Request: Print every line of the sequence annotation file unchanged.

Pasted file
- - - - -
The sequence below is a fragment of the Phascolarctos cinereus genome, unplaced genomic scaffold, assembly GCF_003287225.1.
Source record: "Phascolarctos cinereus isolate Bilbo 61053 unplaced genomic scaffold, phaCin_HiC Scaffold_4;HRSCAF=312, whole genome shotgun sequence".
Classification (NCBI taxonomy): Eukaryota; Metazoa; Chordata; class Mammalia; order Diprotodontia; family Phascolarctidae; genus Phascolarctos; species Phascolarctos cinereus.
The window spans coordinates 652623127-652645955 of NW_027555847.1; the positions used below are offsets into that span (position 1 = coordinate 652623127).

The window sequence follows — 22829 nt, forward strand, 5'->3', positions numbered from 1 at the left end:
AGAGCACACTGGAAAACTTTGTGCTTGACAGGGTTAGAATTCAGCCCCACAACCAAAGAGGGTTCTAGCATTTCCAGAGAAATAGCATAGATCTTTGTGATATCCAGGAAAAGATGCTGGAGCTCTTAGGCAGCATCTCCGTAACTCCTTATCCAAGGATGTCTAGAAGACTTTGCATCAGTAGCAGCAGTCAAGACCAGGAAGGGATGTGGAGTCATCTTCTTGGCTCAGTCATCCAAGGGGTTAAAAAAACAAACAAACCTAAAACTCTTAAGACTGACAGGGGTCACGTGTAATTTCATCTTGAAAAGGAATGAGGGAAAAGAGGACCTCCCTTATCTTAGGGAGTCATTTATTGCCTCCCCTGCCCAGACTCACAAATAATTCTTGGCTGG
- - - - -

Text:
The sequence below is a fragment of the Phascolarctos cinereus genome, unplaced genomic scaffold, assembly GCF_003287225.1.
Source record: "Phascolarctos cinereus isolate Bilbo 61053 unplaced genomic scaffold, phaCin_HiC Scaffold_4;HRSCAF=312, whole genome shotgun sequence".
Classification (NCBI taxonomy): Eukaryota; Metazoa; Chordata; class Mammalia; order Diprotodontia; family Phascolarctidae; genus Phascolarctos; species Phascolarctos cinereus.
The window spans coordinates 652623127-652645955 of NW_027555847.1; the positions used below are offsets into that span (position 1 = coordinate 652623127).

The window sequence follows — 22829 nt, forward strand, 5'->3', positions numbered from 1 at the left end:
AGAGCACACTGGAAAACTTTGTGCTTGACAGGGTTAGAATTCAGCCCCACAACCAAAGAGGGTTCTAGCATTTCCAGAGAAATAGCATAGATCTTTGTGATATCCAGGAAAAGATGCTGGAGCTCTTAGGCAGCATCTCCGTAACTCCTTATCCAAGGATGTCTAGAAGACTTTGCATCAGTAGCAGCAGTCAAGACCAGGAAGGGATGTGGAGTCATCTTCTTGGCTCAGTCATCCAAGGGGTTAAAAAAACAAACAAACCTAAAACTCTTAAGACTGACAGGGGTCACGTGTAATTTCATCTTGAAAAGGAATGAGGGAAAAGAGGACCTCCCTTATCTTAGGGAGTCATTTATTGCCTCCCCTGCCCAGACTCACAAATAATTCTTGGCTGG